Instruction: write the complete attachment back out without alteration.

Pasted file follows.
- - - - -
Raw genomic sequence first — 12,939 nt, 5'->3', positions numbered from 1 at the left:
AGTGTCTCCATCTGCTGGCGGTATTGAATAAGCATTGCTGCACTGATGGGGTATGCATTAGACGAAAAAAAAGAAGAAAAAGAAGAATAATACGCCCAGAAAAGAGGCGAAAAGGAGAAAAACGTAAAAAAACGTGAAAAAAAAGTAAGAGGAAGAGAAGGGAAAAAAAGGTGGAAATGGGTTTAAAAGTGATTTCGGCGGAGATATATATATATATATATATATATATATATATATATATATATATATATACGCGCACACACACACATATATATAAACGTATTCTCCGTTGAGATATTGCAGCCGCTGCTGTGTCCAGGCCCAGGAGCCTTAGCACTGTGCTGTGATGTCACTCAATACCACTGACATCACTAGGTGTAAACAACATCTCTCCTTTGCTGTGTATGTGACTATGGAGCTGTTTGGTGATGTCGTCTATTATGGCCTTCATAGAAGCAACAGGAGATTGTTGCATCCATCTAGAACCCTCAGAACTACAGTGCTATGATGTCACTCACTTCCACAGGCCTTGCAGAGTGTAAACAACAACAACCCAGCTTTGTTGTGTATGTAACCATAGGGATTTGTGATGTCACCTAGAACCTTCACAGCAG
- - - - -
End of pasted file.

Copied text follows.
Raw genomic sequence first — 12,939 nt, 5'->3', positions numbered from 1 at the left:
AGTGTCTCCATCTGCTGGCGGTATTGAATAAGCATTGCTGCACTGATGGGGTATGCATTAGACGAAAAAAAAGAAGAAAAAGAAGAATAATACGCCCAGAAAAGAGGCGAAAAGGAGAAAAACGTAAAAAAACGTGAAAAAAAAGTAAGAGGAAGAGAAGGGAAAAAAAGGTGGAAATGGGTTTAAAAGTGATTTCGGCGGAGATATATATATATATATATATATATATATATATATATATATATATATATACGCGCACACACACACATATATATAAACGTATTCTCCGTTGAGATATTGCAGCCGCTGCTGTGTCCAGGCCCAGGAGCCTTAGCACTGTGCTGTGATGTCACTCAATACCACTGACATCACTAGGTGTAAACAACATCTCTCCTTTGCTGTGTATGTGACTATGGAGCTGTTTGGTGATGTCGTCTATTATGGCCTTCATAGAAGCAACAGGAGATTGTTGCATCCATCTAGAACCCTCAGAACTACAGTGCTATGATGTCACTCACTTCCACAGGCCTTGCAGAGTGTAAACAACAACAACCCAGCTTTGTTGTGTATGTAACCATAGGGATTTGTGATGTCACCTAGAACCTTCACAGCAG